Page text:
The fight for fire superiority was very short, although the Turk is a brave man, and many persisted, bringing their rifles slowly down to the horizontal, while at the same time raising their heads until their eyes were nearly visible, when five or six of our bullets would strike the sand in front of each man's face, causing them to disappear. We soon had the situation well in hand, and then we continued to fire at the smallest target to prevent the enemy's getting the upper hand again. This would have been fatal to all of us, as we had no cover and were greatly outnumbered.
On the bank just opposite there were four boats aground and scattered above them a great number of prostrate figures, some in heaps of four or five. Behind their front trench were a number of small sandhills fringed with scrubby bushes which concealed their supports, who were able to fire at us through a gap in their front line, but they were 300 yards away and we did not waste many bullets on them. We did not dare to raise our heads or move for fear of disclosing our position, except to work the bolts of our rifles, and this became more and more difficult on account of the sand getting into the mechanism, until at last the bolt had to be hammered forward slowly and painfully with the fist. My watch stopped and none of us knew the time, and the sun poured down on our backs, which began to ache steadily in the bowed position. Bullets were passing thickly, but the most noticeable sound was the continual sharp cracking near our ears which, though we did not know, is caused by passing bullets at short range. We could hear the English Territorial battery firing on our right, but nothing of our Egyptian gunners, with their precious ammunition.
At the most exciting time in the fight, a soldier close by became very uneasy and restless. He had discovered that he was sharing his narrow shelter with a particularly hairy and repulsive scorpion. When his comrades realized what was the matter they gave him plenty of advice. One called out, “Shoot the -,” which would have been perfectly simple if the insect had crawled out in front, but that was what he just would not do, preferring to snuggle up close to the soldier. The poor man was unable to move much for fear the enemy across the Canal would spot him, and he was too much upset to deal with the enemy at home. At last a friendly voice said, “Cut him in two with your bayonet,” and he drew his weapon and got rid of his tormentor with his first blow.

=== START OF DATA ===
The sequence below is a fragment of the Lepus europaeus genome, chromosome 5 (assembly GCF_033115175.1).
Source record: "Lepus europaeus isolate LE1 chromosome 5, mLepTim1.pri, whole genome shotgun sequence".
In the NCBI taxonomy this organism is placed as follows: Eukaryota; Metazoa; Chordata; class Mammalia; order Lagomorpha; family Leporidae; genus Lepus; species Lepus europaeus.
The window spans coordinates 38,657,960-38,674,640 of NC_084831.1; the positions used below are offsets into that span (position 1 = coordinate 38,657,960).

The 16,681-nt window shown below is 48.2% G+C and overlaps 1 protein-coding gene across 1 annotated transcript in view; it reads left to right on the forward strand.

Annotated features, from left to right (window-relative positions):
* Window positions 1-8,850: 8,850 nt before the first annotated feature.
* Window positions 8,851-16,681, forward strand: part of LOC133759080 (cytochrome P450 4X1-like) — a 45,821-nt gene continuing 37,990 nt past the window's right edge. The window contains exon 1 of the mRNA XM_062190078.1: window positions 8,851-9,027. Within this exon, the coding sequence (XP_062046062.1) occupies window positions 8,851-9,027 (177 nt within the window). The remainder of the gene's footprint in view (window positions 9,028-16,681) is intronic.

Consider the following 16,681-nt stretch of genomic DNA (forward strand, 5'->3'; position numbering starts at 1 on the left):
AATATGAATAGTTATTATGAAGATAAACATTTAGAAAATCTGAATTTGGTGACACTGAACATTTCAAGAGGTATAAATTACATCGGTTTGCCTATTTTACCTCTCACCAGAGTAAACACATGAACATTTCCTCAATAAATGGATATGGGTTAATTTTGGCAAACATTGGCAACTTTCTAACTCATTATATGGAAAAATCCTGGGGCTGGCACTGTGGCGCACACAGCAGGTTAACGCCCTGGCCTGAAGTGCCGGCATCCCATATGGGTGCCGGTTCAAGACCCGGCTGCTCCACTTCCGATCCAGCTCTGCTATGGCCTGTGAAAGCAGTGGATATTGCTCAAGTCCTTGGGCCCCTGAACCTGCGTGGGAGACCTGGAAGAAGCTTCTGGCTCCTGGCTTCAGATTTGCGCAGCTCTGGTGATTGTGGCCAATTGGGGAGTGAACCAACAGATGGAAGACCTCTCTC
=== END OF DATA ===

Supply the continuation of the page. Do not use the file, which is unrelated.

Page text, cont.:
The volume of rifle fire became intense an hour or so after sunrise, indicating that a considerable battle was in progress. Before daybreak we heard sounds of serious fighting about half a mile on our left, where the Gurkhas were, and we guessed that the Turks were getting a severe handling, judging by the blood-curdling and unearthly screeches that reached us.
The Gurkha is a smiling, happy little fellow, but fierce and bloodthirsty. His favourite weapon being his kukri, he has to get to close quarters. His method is to grasp his opponent's beard, and shear him through the left shoulder to his vitals. Should he not be bearded, the nose is used as a handle instead.
Apparently some of the Turks had managed to cross, and the Gurkha was using his knife and causing the awful yells which sounded like a soul in torment escaping from the body. We saw one of these knife wounds next day, the flesh of the poor Turk being stripped to the bone from the shoulder to the wrist by a badly aimed blow.
By this time the Turks in the nearest trench were reduced to firing their rifles without aiming or showing their heads, with the effect generally of blowing up a little cloud of dust near the muzzle. For some time we wondered what caused these sudden puffs of dust just below their parapet.